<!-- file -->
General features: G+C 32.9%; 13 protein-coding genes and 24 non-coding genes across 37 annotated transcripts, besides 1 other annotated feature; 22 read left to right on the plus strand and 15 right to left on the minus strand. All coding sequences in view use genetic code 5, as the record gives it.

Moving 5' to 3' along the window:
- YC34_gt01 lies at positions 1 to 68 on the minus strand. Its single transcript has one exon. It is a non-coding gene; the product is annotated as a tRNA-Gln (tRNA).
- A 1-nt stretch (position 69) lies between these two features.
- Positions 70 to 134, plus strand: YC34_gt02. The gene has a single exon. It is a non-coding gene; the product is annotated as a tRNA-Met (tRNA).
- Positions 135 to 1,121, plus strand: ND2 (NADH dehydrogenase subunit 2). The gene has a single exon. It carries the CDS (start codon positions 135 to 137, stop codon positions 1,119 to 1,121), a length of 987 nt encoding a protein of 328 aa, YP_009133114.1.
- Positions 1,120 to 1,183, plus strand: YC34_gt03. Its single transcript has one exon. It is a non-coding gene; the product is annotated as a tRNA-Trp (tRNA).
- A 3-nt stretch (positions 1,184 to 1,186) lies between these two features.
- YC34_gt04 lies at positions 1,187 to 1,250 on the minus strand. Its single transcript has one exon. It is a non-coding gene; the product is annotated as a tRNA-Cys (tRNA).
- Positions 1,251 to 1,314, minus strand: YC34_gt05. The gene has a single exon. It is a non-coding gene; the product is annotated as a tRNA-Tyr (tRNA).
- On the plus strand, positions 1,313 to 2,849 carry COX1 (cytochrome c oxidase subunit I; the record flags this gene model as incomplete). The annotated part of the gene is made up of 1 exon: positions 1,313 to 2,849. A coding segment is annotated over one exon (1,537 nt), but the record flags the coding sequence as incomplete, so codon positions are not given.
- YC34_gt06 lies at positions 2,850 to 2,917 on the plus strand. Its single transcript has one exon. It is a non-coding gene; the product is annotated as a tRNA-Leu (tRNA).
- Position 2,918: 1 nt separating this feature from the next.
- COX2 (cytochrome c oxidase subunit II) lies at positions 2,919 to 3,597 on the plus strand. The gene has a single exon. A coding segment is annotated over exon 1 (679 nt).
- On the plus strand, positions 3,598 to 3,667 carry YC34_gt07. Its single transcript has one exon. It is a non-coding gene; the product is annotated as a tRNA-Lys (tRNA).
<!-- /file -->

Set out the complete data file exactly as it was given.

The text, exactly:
General features: G+C 32.9%; 13 protein-coding genes and 24 non-coding genes across 37 annotated transcripts, besides 1 other annotated feature; 22 read left to right on the plus strand and 15 right to left on the minus strand. All coding sequences in view use genetic code 5, as the record gives it.

Moving 5' to 3' along the window:
- YC34_gt01 lies at positions 1 to 68 on the minus strand. Its single transcript has one exon. It is a non-coding gene; the product is annotated as a tRNA-Gln (tRNA).
- A 1-nt stretch (position 69) lies between these two features.
- Positions 70 to 134, plus strand: YC34_gt02. The gene has a single exon. It is a non-coding gene; the product is annotated as a tRNA-Met (tRNA).
- Positions 135 to 1,121, plus strand: ND2 (NADH dehydrogenase subunit 2). The gene has a single exon. It carries the CDS (start codon positions 135 to 137, stop codon positions 1,119 to 1,121), a length of 987 nt encoding a protein of 328 aa, YP_009133114.1.
- Positions 1,120 to 1,183, plus strand: YC34_gt03. Its single transcript has one exon. It is a non-coding gene; the product is annotated as a tRNA-Trp (tRNA).
- A 3-nt stretch (positions 1,184 to 1,186) lies between these two features.
- YC34_gt04 lies at positions 1,187 to 1,250 on the minus strand. Its single transcript has one exon. It is a non-coding gene; the product is annotated as a tRNA-Cys (tRNA).
- Positions 1,251 to 1,314, minus strand: YC34_gt05. The gene has a single exon. It is a non-coding gene; the product is annotated as a tRNA-Tyr (tRNA).
- On the plus strand, positions 1,313 to 2,849 carry COX1 (cytochrome c oxidase subunit I; the record flags this gene model as incomplete). The annotated part of the gene is made up of 1 exon: positions 1,313 to 2,849. A coding segment is annotated over one exon (1,537 nt), but the record flags the coding sequence as incomplete, so codon positions are not given.
- YC34_gt06 lies at positions 2,850 to 2,917 on the plus strand. Its single transcript has one exon. It is a non-coding gene; the product is annotated as a tRNA-Leu (tRNA).
- Position 2,918: 1 nt separating this feature from the next.
- COX2 (cytochrome c oxidase subunit II) lies at positions 2,919 to 3,597 on the plus strand. The gene has a single exon. A coding segment is annotated over exon 1 (679 nt).
- On the plus strand, positions 3,598 to 3,667 carry YC34_gt07. Its single transcript has one exon. It is a non-coding gene; the product is annotated as a tRNA-Lys (tRNA).